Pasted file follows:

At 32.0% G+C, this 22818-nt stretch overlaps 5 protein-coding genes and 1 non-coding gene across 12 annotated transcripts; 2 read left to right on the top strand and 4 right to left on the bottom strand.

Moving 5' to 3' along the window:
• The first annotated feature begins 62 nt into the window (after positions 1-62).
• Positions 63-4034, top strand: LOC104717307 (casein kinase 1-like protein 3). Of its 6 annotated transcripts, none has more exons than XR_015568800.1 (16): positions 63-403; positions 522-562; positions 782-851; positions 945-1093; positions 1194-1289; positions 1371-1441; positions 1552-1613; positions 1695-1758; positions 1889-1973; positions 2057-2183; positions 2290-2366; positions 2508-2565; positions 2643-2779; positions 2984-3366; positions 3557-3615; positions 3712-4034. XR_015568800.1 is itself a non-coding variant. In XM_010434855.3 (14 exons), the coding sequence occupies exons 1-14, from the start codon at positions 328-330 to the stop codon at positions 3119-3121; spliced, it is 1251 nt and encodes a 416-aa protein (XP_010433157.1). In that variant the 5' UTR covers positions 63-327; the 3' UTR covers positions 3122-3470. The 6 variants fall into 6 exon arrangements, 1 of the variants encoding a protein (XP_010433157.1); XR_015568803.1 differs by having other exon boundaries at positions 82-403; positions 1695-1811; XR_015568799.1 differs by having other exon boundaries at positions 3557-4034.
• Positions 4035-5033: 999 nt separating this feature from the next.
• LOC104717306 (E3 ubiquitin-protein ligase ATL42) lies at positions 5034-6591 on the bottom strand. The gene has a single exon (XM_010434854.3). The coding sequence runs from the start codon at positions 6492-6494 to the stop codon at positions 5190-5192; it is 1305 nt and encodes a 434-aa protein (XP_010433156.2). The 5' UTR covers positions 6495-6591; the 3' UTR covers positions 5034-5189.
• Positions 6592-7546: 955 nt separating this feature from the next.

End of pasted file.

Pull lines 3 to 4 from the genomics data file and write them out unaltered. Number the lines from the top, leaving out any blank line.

• The first annotated feature begins 62 nt into the window (after positions 1-62).
• Positions 63-4034, top strand: LOC104717307 (casein kinase 1-like protein 3). Of its 6 annotated transcripts, none has more exons than XR_015568800.1 (16): positions 63-403; positions 522-562; positions 782-851; positions 945-1093; positions 1194-1289; positions 1371-1441; positions 1552-1613; positions 1695-1758; positions 1889-1973; positions 2057-2183; positions 2290-2366; positions 2508-2565; positions 2643-2779; positions 2984-3366; positions 3557-3615; positions 3712-4034. XR_015568800.1 is itself a non-coding variant. In XM_010434855.3 (14 exons), the coding sequence occupies exons 1-14, from the start codon at positions 328-330 to the stop codon at positions 3119-3121; spliced, it is 1251 nt and encodes a 416-aa protein (XP_010433157.1). In that variant the 5' UTR covers positions 63-327; the 3' UTR covers positions 3122-3470. The 6 variants fall into 6 exon arrangements, 1 of the variants encoding a protein (XP_010433157.1); XR_015568803.1 differs by having other exon boundaries at positions 82-403; positions 1695-1811; XR_015568799.1 differs by having other exon boundaries at positions 3557-4034.